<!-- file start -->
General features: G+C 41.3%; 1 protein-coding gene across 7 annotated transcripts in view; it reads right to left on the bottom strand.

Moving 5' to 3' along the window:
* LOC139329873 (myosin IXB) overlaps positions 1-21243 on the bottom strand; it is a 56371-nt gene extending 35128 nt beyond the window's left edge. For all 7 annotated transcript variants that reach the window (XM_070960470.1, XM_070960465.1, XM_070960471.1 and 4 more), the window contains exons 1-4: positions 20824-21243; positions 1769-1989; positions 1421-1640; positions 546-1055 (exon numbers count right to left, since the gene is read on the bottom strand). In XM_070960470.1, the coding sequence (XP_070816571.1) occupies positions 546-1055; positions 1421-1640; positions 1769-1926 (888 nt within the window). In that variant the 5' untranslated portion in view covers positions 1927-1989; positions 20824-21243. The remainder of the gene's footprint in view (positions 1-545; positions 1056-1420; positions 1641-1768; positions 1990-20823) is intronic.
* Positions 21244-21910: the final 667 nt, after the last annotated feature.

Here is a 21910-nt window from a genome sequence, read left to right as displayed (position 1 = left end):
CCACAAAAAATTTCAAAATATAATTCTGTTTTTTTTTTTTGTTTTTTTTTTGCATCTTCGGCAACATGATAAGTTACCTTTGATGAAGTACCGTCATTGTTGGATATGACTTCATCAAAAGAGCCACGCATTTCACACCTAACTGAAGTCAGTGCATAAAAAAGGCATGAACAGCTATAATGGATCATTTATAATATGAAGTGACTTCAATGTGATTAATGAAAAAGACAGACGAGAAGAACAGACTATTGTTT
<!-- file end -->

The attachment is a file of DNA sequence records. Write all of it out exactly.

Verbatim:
General features: G+C 41.3%; 1 protein-coding gene across 7 annotated transcripts in view; it reads right to left on the bottom strand.

Moving 5' to 3' along the window:
* LOC139329873 (myosin IXB) overlaps positions 1-21243 on the bottom strand; it is a 56371-nt gene extending 35128 nt beyond the window's left edge. For all 7 annotated transcript variants that reach the window (XM_070960470.1, XM_070960465.1, XM_070960471.1 and 4 more), the window contains exons 1-4: positions 20824-21243; positions 1769-1989; positions 1421-1640; positions 546-1055 (exon numbers count right to left, since the gene is read on the bottom strand). In XM_070960470.1, the coding sequence (XP_070816571.1) occupies positions 546-1055; positions 1421-1640; positions 1769-1926 (888 nt within the window). In that variant the 5' untranslated portion in view covers positions 1927-1989; positions 20824-21243. The remainder of the gene's footprint in view (positions 1-545; positions 1056-1420; positions 1641-1768; positions 1990-20823) is intronic.
* Positions 21244-21910: the final 667 nt, after the last annotated feature.

Here is a 21910-nt window from a genome sequence, read left to right as displayed (position 1 = left end):
CCACAAAAAATTTCAAAATATAATTCTGTTTTTTTTTTTTGTTTTTTTTTTGCATCTTCGGCAACATGATAAGTTACCTTTGATGAAGTACCGTCATTGTTGGATATGACTTCATCAAAAGAGCCACGCATTTCACACCTAACTGAAGTCAGTGCATAAAAAAGGCATGAACAGCTATAATGGATCATTTATAATATGAAGTGACTTCAATGTGATTAATGAAAAAGACAGACGAGAAGAACAGACTATTGTTT